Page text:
My favorite vegetable is carrot because it's red and my least favourite vegetable is tomato.

@neauoire I don't know if that's what you're looking for, but It's not practical, but I think that blocks falling on other blocks is a good metaphor for today's computer systems.

if I had to write down a list of people I hate, I'd start with the guy who came up with the idea of selling AAA* batteries in 4+1 packs

"No matter how loud you scream, it won't change the fact that there's only one correct order of operations", she said, writing 230-220*0.5=5 on the blackboard.

@khm Weird, because I've heard it's a good strategy for getting past gatekeepers in recruitment.

@khm I would have a hard time deciding between the army and the train tracks, but maybe it's because I don't know how to fence. Did it ever come in useful?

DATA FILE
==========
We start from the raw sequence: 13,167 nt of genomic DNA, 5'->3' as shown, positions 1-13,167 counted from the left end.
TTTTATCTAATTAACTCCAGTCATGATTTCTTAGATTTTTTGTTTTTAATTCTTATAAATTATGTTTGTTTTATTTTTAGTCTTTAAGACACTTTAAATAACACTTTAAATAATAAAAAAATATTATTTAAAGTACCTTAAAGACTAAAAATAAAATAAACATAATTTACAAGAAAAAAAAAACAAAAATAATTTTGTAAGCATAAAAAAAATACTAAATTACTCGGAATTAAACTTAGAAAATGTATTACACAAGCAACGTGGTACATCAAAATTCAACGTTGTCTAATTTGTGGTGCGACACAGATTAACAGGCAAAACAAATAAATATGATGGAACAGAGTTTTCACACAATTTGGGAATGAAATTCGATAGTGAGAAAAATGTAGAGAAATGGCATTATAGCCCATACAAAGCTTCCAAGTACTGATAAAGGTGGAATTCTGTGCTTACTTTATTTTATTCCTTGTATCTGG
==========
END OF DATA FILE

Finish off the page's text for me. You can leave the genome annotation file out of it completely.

@khm Sorry to disappoint you but my "badass mathematical discovery" is just a joke I was ashamed of before even writing it. And to be honest I can't think of a problem that I couldn't solve by lying on tracks and waiting for a train filled with Gene Wolfe's novels, but professors usually don't accept that as an answer.

@khm Yeah ok but that's not the underlying cause. I failed my classes too

The algorithm is optimized for cases when divisor is equal to base minus one


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I won't go into details but the main idea goes like this: let's say you have 5192/7. You can write 5192 as 5000+100+90+2 but you can also do it like this: 7(555)+7(11)+7(9)+2 but you that's obviously less than 5192 so you can add respective complements 1115 23 27 (finding them is trivial). 1115 = 7(111)+223+7(11)+23+7(1)+5 and so on

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True fact about me: I was kicked out of university for coming up with a groundbreaking method for dividing integers

@khm bonus points if it sounds like a microwave oven

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